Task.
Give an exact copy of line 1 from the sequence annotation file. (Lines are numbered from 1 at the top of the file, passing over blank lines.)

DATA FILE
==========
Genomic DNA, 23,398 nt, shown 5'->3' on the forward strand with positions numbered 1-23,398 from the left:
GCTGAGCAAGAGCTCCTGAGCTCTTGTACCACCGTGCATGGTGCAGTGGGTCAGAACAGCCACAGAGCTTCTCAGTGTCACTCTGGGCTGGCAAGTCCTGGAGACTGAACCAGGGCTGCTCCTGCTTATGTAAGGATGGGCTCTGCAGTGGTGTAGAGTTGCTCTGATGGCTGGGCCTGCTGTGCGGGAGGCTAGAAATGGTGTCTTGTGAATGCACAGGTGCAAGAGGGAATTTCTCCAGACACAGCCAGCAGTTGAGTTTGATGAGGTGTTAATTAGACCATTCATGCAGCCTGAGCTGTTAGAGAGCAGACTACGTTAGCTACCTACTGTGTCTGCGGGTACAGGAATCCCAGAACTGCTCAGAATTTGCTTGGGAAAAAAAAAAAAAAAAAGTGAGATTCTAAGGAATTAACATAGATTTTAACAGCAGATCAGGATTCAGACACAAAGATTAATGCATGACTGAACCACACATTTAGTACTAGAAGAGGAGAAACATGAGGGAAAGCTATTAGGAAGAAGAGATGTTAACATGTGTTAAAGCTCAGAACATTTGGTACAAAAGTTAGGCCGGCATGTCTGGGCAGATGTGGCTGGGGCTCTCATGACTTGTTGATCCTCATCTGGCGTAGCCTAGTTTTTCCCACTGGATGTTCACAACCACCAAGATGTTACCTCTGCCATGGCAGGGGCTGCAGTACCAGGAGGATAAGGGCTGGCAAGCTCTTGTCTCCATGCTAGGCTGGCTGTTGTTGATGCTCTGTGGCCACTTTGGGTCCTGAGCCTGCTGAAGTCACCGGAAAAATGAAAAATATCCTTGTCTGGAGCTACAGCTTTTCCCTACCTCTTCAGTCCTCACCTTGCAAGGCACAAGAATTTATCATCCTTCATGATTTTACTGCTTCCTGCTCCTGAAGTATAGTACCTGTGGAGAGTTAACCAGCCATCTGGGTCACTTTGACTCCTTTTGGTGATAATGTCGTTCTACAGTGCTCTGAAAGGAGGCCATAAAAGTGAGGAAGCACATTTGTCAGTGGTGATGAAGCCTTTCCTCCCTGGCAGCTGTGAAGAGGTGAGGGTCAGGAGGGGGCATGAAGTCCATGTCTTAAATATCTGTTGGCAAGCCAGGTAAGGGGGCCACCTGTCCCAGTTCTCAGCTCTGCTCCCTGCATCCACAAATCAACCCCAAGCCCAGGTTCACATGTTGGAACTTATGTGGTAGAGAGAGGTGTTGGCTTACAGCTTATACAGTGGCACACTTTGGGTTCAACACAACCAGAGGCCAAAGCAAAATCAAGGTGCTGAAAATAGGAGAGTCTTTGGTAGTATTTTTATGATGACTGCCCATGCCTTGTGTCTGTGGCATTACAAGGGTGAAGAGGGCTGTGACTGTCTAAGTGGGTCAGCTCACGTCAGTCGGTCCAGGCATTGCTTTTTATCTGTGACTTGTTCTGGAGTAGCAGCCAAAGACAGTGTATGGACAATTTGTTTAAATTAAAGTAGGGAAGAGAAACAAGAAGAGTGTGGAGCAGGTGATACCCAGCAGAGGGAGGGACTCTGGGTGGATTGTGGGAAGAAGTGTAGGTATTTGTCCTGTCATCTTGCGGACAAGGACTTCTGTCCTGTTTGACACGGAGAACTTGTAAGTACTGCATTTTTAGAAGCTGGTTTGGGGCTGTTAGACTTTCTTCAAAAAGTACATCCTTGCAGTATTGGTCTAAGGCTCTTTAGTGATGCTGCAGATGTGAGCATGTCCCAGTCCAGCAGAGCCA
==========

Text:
Genomic DNA, 23,398 nt, shown 5'->3' on the forward strand with positions numbered 1-23,398 from the left: